What are the Key Risks With Crypto and Forex Trading?

Both the forex and cryptocurrency markets are vast global behemoths, with total market cap values of $2.409 quadrillion and $1.95 trillion respectively.

Interestingly, there are other similarities that bind these markets too, as both are driven by forms of currency trading and renowned for showcasing significant levels of volatility (we’ll touch more on this later in the piece).

But what are the key risks associated with cryptocurrency and forex trading? Here are some considerations to keep in mind.

1.  Market Volatility

Let’s start with the basics; as both the forex and cryptocurrency markets are inherently volatile and subject to sizable price shifts in relatively short periods of time.

However, it’s interesting to note that the volatility in each market is caused by different factors, which reflect the variable nature of fiat currencies and crypto assets currently available.

In the case of forex, for example, fiat currencies are derivative assets that enable traders to operate without assuming ownership of the underlying instrument. This means that they can speculate on price movements and profit even in a depreciating market, which is ideal from the perspective of short-term traders.

Major currency pairs are also highly liquid, which means that they can be bought and sold with ease and contribute heavily to increased volatility.

While some established crypto tokens like Bitcoin (BTC) are relatively liquid, most assets of this type can’t be exchanged with such ease.

However, crypto assets boast immense volatility, with this largely triggered by sudden or unexpected changes in market sentiment. This is due to the relatively fledgling and intangible nature of cryptocurrency, which makes assets vulnerable to negative comments from experts and significant regulatory shifts.


2.  They Are Susceptible to Manipulation

While the forex market is considerably more regulated than the crypto space, it’s fair to say that both entities remain susceptible to trader manipulation and fraud.

In the case of the forex market, for example, we’ve seen multiple instances of manipulation and ‘rigging’ during the 20 years, including an incident in 2013 when currency dealers were accused of front-running client orders and rigging foreign exchange benchmarks over the course of 10 years or more.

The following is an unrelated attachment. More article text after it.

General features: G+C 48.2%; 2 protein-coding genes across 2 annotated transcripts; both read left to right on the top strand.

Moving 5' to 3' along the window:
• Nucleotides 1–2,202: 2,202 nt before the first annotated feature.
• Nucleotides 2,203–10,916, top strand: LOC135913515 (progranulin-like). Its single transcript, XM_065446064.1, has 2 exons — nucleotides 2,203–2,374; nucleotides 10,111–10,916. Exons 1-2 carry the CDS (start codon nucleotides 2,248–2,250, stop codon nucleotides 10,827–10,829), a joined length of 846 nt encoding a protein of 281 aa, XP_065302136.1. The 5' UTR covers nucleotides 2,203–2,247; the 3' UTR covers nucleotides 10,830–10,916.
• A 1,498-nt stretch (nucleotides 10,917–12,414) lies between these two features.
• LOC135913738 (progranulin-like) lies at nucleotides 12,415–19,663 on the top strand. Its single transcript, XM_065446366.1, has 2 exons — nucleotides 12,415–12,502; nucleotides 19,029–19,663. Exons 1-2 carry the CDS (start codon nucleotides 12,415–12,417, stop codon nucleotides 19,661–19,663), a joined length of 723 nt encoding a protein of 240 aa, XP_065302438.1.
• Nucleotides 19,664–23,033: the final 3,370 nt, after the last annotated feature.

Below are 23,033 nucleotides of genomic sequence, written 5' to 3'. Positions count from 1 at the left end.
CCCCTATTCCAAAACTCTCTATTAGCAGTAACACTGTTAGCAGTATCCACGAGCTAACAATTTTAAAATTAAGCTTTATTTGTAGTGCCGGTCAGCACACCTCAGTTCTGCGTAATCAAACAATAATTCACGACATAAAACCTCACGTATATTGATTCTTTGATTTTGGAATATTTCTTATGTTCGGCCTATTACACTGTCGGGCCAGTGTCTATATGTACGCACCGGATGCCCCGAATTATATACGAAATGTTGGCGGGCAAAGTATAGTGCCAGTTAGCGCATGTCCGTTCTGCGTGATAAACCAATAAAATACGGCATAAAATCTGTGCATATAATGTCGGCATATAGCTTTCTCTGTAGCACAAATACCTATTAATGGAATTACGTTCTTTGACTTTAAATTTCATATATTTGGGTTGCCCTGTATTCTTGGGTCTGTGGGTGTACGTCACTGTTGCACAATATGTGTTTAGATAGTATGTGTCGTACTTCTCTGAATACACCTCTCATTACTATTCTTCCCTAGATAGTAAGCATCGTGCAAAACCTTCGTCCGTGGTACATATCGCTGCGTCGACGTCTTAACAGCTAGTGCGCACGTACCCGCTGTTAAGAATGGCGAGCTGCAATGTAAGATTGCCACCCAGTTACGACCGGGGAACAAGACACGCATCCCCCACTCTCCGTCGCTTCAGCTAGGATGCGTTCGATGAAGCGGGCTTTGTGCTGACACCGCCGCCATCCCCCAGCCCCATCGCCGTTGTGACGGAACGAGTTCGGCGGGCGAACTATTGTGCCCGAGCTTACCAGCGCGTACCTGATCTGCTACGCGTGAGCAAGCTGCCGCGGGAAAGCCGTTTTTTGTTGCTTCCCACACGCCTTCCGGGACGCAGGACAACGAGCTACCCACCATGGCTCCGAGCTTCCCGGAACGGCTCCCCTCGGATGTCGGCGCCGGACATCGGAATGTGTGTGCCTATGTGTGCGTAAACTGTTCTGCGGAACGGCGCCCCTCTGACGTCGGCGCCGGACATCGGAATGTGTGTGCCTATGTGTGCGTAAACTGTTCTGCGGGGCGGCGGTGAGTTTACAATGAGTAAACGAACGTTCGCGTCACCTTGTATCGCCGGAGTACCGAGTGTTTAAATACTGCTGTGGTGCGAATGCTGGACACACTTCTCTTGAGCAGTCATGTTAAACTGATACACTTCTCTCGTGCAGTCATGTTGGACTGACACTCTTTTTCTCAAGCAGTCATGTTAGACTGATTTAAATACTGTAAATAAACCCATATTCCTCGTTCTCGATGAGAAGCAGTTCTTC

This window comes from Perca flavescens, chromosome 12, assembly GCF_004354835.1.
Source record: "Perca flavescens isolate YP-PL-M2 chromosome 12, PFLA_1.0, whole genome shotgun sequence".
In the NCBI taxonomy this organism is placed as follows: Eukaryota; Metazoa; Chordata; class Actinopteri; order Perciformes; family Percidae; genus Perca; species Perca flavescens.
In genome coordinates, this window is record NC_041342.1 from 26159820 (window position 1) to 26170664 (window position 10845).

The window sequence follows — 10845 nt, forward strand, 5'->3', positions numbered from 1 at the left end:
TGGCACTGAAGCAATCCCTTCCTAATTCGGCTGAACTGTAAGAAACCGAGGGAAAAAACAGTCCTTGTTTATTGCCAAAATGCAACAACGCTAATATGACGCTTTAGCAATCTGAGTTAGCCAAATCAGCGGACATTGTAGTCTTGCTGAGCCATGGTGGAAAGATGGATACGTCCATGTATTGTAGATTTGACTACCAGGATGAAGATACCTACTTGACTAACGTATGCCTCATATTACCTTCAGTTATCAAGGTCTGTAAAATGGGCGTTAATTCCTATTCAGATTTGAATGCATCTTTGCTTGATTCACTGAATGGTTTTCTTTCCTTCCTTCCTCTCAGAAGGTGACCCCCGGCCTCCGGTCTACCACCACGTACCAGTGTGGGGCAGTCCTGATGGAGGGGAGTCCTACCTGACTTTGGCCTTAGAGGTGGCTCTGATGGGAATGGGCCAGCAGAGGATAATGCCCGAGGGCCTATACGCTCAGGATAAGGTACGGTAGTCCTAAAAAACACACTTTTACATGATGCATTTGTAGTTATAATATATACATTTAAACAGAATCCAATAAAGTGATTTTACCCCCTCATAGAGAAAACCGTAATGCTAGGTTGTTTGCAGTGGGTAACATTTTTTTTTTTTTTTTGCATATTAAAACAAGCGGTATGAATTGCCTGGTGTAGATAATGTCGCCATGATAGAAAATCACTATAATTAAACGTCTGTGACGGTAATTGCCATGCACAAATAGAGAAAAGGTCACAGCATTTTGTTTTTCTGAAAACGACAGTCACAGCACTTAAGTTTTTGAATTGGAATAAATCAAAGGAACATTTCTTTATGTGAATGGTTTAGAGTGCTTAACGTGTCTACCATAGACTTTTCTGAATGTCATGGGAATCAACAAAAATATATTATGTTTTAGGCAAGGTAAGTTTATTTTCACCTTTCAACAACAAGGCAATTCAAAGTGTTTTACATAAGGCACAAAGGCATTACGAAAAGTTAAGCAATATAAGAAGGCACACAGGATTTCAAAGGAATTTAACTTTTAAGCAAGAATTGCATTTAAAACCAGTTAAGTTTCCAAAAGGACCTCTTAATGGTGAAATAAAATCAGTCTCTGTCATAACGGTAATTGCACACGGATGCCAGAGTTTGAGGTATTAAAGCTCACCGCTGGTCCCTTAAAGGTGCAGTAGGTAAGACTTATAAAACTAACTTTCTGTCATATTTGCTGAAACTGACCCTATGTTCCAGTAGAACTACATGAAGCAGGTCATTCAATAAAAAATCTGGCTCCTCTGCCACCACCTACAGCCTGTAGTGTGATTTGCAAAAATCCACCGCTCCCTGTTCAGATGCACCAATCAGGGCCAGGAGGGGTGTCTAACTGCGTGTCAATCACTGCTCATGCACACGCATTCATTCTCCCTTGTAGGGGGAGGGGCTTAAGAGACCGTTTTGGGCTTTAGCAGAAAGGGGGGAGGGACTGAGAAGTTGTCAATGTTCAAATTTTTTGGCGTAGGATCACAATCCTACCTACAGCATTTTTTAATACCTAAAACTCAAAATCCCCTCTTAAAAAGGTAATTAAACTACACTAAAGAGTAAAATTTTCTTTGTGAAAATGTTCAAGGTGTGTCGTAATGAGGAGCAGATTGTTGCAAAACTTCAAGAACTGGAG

Of course, this type of instance has prompted significant regulatory changes since 2014, but the fast-paced and volatile nature of the forex market means that retail traders in particular remain at the mercy of potential manipulation (especially in an age of automated high-frequency trading).

The crypto market is arguably at the beginning of its regulatory curve, with banks and governments yet to intervene definitively within this space.

Similarly, the core selling point of cryptocurrency is that it’s completely decentralised and separated from third-party controls, making any kind of uniform regulation particularly difficult.

This means that so-called “crypto whales” (who own a disproportionate amount of assets and tokens) have an opportunity to artificially inflate real-time prices by submitting huge orders and turning the market in their favour.

On a fundamental level, crypto assets are also susceptible to error and hacking, meaning that potentially huge capital holdings could be lost or stolen in the blink of an eye.

The Last Word

There are other risks that are inherent to each market too.

In the case of forex trading, for example, investors can access inflated leverage of up to 200:1 in some cases. This expresses the multiple of exposure to account equity when trading, while margin refers to the amount of money required to open a position.

Leverage enables investors to control disproportionately large trading positions, which can in turn result in huge gains and losses depending on how the market moves.

As for cryptocurrency trading, increased volatility can see billions wiped off the market in a matter of hours in some cases, while this market may also see certain assets discontinued or marginalised with little or no warning.


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